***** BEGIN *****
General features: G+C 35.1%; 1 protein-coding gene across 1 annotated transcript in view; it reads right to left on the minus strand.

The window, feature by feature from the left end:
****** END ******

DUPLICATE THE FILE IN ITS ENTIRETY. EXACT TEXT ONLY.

General features: G+C 35.1%; 1 protein-coding gene across 1 annotated transcript in view; it reads right to left on the minus strand.

The window, feature by feature from the left end: